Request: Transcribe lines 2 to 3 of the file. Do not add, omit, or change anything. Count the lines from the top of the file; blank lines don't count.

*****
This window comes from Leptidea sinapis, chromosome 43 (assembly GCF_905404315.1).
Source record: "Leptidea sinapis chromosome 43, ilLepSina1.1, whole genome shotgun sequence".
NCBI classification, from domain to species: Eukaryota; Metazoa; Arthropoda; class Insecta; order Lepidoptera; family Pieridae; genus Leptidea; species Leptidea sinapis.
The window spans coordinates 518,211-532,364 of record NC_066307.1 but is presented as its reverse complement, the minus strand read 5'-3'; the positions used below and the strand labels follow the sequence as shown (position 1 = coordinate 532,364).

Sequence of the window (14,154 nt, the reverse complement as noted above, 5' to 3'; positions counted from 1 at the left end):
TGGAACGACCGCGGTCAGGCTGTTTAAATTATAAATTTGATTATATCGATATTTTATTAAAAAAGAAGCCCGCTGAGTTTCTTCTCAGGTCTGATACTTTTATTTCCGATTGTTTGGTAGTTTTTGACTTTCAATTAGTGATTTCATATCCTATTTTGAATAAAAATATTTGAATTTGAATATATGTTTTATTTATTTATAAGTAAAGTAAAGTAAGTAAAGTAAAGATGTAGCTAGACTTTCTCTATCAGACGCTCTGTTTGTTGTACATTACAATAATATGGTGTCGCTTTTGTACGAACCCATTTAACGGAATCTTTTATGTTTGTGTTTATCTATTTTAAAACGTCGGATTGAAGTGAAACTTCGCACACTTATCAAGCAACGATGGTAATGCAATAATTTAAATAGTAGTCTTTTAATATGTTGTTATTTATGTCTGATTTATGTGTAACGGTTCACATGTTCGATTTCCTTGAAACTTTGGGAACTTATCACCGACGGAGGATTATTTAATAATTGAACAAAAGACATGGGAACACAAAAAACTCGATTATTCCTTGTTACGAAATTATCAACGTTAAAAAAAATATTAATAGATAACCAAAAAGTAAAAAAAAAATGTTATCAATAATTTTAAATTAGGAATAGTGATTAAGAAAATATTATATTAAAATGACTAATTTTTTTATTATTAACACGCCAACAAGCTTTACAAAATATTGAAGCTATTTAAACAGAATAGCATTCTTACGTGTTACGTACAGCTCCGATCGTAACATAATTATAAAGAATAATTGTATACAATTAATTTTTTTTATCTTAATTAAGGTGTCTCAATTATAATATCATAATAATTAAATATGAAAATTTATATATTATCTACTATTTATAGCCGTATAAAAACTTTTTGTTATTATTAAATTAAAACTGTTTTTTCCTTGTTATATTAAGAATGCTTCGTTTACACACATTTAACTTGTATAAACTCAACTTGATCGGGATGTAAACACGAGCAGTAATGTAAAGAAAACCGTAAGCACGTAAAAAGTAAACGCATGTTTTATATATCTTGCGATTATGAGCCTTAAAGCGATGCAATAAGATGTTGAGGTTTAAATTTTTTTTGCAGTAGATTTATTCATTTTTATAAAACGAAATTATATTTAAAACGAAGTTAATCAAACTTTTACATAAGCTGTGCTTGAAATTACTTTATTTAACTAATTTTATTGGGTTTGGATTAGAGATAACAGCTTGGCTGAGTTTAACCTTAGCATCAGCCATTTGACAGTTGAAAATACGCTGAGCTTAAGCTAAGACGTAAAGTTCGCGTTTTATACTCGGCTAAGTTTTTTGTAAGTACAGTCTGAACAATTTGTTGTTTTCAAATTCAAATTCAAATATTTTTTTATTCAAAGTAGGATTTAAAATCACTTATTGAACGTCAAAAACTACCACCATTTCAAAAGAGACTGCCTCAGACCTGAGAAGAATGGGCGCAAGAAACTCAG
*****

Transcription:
Source record: "Leptidea sinapis chromosome 43, ilLepSina1.1, whole genome shotgun sequence".
NCBI classification, from domain to species: Eukaryota; Metazoa; Arthropoda; class Insecta; order Lepidoptera; family Pieridae; genus Leptidea; species Leptidea sinapis.